The New Zealand Breakers’ Ousmane Dieng received the second-most votes among Air Alamo writers for good reason. The recently-turned 19-year-old Frenchman had a rocky start to his first season in the NBL but began to turn things around later on in the season in a big way. On a struggling team, the 6’10” wing eventually proved himself to be one of the two best players on the floor among long-time professionals.
Dieng originally received inconsistent minutes due to his unpolished offense, but his versatile defense is what kept him on the floor. He’s already proven that he has strong fundamentals away from the ball, and as he continues to build muscle, there’s optimism that he’ll be able to defend at least four positions in the NBA.
As time went on though, his steadily improving jumper, finesse in the pick-and-roll, and high-level playmaking abilities shined brightly. Dieng very nearly received my vote in this group, and on paper, I think he fits Brian Wright’s ideal vision of positionless basketball to a T.
Air Alamo’s Prediction: Dyson Daniels – 5 Votes
Dyson Daniels has gotten so much traction lately that he debatably isn’t even a wildcard at this point, and I think he would have stacked up quite well if he had been pitted against the five “best” prospects in the previous group. Daniels’ appeal comes down to his combination of size (at roughly 6’8” in shoes), basketball IQ, and guard skills. While he isn’t the most explosive of athletes, he uses his quick feet and plus wingspan to be a suffocating perimeter defender, uses his methodical pace and craft to make plays for his teammates, and appears to have some upside as a shooter.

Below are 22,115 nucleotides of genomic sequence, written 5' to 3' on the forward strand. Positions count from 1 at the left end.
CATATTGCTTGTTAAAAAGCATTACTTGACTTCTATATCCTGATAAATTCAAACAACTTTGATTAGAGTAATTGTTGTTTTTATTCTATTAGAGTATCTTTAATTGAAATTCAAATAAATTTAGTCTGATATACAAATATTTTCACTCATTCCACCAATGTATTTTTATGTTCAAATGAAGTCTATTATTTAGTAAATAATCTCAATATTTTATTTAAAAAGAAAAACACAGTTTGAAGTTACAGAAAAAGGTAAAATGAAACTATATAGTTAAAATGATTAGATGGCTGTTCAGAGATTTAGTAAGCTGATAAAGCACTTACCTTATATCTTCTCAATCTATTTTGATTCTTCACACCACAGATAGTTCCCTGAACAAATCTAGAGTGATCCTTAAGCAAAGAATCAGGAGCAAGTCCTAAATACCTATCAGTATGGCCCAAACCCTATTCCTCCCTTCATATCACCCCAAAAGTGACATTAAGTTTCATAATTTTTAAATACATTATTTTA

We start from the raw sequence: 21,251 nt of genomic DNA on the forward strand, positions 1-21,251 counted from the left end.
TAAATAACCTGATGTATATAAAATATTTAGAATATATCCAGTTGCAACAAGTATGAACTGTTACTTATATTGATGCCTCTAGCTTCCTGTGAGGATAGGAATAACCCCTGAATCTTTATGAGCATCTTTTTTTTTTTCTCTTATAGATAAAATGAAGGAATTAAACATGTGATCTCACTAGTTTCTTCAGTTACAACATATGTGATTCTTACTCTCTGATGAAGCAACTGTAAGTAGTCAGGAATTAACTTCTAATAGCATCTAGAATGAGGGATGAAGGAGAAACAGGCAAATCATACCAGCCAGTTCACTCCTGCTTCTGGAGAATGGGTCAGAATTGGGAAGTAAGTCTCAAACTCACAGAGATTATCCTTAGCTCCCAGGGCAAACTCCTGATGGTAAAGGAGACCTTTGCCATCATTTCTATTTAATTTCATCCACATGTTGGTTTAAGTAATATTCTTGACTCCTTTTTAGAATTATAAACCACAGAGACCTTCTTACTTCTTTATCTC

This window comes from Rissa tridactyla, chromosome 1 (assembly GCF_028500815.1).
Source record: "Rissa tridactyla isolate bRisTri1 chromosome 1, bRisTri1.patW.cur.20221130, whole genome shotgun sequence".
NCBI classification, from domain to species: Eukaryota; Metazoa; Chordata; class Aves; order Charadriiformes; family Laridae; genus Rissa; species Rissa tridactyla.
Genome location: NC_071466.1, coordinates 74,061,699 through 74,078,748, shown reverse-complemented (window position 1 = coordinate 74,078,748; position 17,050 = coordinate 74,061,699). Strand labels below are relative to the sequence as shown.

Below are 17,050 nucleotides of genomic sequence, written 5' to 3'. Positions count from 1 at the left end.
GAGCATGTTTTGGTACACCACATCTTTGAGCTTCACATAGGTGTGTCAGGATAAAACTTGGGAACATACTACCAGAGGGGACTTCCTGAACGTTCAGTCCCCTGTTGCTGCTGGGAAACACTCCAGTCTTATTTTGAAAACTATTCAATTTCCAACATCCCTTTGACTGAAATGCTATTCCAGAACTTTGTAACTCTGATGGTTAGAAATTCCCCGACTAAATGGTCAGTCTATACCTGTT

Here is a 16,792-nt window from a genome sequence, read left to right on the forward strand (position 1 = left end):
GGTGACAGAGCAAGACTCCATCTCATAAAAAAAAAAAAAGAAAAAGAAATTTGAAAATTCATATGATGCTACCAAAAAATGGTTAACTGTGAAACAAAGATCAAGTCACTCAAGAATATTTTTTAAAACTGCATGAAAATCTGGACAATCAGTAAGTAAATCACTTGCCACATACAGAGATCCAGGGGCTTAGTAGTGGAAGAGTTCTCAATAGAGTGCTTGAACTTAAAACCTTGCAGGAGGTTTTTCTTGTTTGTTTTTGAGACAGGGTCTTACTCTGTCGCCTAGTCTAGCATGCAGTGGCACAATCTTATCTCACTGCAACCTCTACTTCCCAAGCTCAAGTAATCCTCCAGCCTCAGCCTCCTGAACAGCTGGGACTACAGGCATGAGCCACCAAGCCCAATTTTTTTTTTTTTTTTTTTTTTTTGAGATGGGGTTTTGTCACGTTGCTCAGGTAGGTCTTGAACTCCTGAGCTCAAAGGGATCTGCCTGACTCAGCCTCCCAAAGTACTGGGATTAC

If you buy into Daniels’ jump shot as I do, then his fit with the Spurs’ current roster becomes much more realistic. Not only would he be able to play at the three with Dejounte Murray on the floor, but he could conceivably also play spot minutes as the Spurs’ backup point guard. That is the type of positional versatility that I think Brian Wright highly covets, so if he’s available at 9th overall, do not be surprised if the Spurs choose him over some of the draft’s most-desired bigs and forwards.
Roberto’s Prediction: Jaden Hardy – 1 Vote
There’s a chance you already think I’m clinically insane after including Leonard Miller on this list, so I’m going to lean into that here. If the Spurs were to make another unexpected, wildcard lottery selection in the upcoming draft, my bold prediction is that Jaden Hardy could be that pick.
Despite the Spurs’ deceivingly good offense this past season, if they are in need of anything on that end of the floor, it’s a consistent bucket-getter that can take some of the weight off Dejounte Murray’s shoulders in close-game situations. Again, this is the reason Johnny Davis and Malaki Branham made these lists as well.
While I think there’s a significant chance that the Spurs expect Josh Primo or even Devin Vassell to be that guy at some point soon, Hardy’s ceiling as a scorer is incredibly high and both Primo and Vassell have the requisite defense to play the three next to him in the Spurs’ backcourt.
My biggest reservations with Hardy coming into the season were his playmaking ability and defensive engagement, but his flashes in both of these areas were pleasantly surprising. The decision-making will certainly need to come along, but Hardy is talented enough to be special at the next level.
Even now, Hardy is very frequently mocked in the late teens into the 20s, but if you’re asking me, I’ll be shocked if he’s still available at that point. Analysts appear to be underestimating the skill level it takes for a 19-year-old to carry a G League team’s offense and particularly the Ignite’s offense given their incredibly poor spacing.
His improvements over the course of their season were palpable and I think he has a chance to go as high as 8th overall to the New Orleans Pelicans.